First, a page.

Students and residents find their inner Zen

Luis Garcia, visiting scholar from Spain, and Sophomore Communication Studies major Benjamin Capka practice sitting; a form of Zen Buddhist meditation. Photo by Rachael Le Goubin.

Luis Garcia, visiting scholar from Spain, and Sophomore Communication Studies major Benjamin Capka practice “sitting;” a form of Zen Buddhist meditation. Photo by Rachael Le Goubin.

Christina Suttles

With a single chime, members of Kent Zendo took their cross-legged positions on the floor of Room 311 in the Student Center, readying themselves for 30 uninterrupted minutes of meditation.

Barefoot and facing the white walls of the modest enclosure, a stranger would see nothing but dim lights and hear nothing but light breathing — a simplicity these individuals work hard to achieve.

They sat on black zafus, which are firm, round cushions traditionally used in China and Japan for meditation purposes. Their bodies were so still that the slightest movement could become a distraction to an inexperienced student of Zen.

Zen, which roughly translates to “meditative state,” emphasizes personal insight into the teachings of Buddha and Buddhist traditions.

To Kent resident Arthur Wilson, Zen Buddhism is a means of answering universal burning questions that have boggled mankind for eternity.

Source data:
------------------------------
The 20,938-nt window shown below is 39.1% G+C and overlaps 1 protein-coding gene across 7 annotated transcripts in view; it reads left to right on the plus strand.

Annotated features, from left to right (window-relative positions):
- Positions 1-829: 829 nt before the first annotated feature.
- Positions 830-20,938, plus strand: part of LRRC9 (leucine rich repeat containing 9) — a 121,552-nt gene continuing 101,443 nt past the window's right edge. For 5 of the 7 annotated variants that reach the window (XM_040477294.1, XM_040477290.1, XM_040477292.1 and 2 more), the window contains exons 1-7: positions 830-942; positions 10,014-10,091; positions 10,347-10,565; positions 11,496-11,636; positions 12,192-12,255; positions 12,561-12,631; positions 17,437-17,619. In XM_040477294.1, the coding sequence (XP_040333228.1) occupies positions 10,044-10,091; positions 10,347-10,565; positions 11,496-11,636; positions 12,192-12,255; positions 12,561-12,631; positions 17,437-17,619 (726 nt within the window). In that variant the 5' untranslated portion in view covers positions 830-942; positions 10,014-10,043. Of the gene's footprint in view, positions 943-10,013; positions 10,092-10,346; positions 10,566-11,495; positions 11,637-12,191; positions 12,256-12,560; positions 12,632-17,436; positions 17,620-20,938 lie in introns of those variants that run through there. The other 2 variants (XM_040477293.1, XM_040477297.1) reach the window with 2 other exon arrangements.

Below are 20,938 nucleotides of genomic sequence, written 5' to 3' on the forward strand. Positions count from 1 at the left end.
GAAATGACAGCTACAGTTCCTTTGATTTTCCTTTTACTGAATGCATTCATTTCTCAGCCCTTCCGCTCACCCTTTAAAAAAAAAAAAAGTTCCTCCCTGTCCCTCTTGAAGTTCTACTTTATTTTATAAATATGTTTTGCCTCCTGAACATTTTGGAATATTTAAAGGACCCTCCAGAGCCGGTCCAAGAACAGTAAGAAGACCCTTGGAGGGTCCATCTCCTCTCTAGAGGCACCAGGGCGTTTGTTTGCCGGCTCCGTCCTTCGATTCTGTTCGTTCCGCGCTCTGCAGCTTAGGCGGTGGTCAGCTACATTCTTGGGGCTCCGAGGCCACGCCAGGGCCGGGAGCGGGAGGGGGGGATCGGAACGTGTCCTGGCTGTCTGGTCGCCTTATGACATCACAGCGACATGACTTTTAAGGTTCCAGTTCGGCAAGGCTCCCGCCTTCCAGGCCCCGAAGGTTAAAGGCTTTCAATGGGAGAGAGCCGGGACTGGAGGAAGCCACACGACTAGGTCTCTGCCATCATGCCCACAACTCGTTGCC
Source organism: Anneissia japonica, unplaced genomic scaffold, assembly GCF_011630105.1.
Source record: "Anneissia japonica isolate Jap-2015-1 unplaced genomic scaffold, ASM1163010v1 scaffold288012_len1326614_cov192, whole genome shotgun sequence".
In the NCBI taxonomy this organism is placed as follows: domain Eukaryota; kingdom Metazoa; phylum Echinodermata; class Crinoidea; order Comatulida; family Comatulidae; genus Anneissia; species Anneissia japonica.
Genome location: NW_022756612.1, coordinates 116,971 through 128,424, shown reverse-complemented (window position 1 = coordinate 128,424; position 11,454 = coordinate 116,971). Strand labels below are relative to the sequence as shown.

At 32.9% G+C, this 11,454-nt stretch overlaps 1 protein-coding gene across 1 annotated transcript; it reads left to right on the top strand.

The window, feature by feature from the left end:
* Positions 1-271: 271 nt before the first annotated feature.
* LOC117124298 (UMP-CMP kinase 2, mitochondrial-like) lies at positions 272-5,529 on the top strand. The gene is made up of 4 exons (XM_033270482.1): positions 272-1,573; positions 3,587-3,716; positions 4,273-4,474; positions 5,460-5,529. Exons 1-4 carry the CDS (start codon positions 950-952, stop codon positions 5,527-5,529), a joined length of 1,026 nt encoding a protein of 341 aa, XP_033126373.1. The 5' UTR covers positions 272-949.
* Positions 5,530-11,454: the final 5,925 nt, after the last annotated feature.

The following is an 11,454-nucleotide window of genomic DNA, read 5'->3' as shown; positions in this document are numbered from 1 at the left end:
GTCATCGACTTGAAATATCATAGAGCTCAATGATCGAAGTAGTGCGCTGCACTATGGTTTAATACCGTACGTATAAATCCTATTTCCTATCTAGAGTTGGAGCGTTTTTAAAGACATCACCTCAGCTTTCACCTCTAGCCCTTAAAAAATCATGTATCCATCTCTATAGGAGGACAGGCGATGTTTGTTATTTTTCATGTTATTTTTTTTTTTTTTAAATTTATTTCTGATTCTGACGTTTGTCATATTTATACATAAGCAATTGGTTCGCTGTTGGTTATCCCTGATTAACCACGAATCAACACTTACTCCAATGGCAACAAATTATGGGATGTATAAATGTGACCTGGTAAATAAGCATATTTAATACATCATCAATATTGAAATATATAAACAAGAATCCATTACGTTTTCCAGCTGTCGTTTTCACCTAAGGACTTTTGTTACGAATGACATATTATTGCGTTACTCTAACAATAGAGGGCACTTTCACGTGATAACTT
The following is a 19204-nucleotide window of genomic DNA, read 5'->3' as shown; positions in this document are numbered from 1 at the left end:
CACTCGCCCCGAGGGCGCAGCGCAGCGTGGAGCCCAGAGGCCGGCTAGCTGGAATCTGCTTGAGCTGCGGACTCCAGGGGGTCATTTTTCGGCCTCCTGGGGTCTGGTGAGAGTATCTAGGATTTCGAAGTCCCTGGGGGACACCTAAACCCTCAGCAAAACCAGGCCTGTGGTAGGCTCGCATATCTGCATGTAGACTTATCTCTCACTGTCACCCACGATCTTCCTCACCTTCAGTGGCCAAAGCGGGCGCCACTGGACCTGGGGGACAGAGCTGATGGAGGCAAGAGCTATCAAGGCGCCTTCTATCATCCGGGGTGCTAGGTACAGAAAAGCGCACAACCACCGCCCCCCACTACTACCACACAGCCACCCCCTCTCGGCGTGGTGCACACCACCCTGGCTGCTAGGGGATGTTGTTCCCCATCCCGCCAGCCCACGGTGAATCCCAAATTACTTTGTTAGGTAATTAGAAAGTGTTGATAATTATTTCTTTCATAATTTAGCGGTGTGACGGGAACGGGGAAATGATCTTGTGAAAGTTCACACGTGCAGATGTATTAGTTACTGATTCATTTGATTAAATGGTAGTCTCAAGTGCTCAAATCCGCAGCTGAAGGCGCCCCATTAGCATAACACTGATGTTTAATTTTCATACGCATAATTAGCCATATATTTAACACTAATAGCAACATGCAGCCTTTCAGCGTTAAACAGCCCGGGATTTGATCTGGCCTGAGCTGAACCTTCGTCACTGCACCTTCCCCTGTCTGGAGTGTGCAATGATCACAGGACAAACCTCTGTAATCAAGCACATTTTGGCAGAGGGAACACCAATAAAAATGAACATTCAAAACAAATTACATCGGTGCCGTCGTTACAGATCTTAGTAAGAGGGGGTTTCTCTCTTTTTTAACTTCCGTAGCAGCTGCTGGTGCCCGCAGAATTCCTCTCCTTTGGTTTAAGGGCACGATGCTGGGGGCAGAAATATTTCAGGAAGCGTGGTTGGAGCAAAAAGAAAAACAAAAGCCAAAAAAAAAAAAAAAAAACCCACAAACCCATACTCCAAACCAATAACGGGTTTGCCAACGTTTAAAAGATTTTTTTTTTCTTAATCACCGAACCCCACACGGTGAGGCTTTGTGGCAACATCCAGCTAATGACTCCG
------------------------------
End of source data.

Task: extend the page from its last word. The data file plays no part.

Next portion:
Wilson said the story of Buddha, one that many in Western society are not familiar with, is simple to tell but complicated to understand. He, as well as the other members of Kent Zendo, is fascinated with questions such as, “Why are there so many problems in the world?”

“Sometimes it’s simplified as, ‘human life is suffering.’ Human life is certainly painful, everybody knows that, but the Buddha said suffering can be overcome,” Wilson said.

Zen Buddhism also involves the attainment of “enlightenment,” which means different things to different sects of Buddhism, but encourages the understanding of one’s true nature and life’s purpose.

To understand Zen Buddhism is to understand suffering — and, by extension, end it through finding the origin of the suffering and eliminating cravings for nonessential things.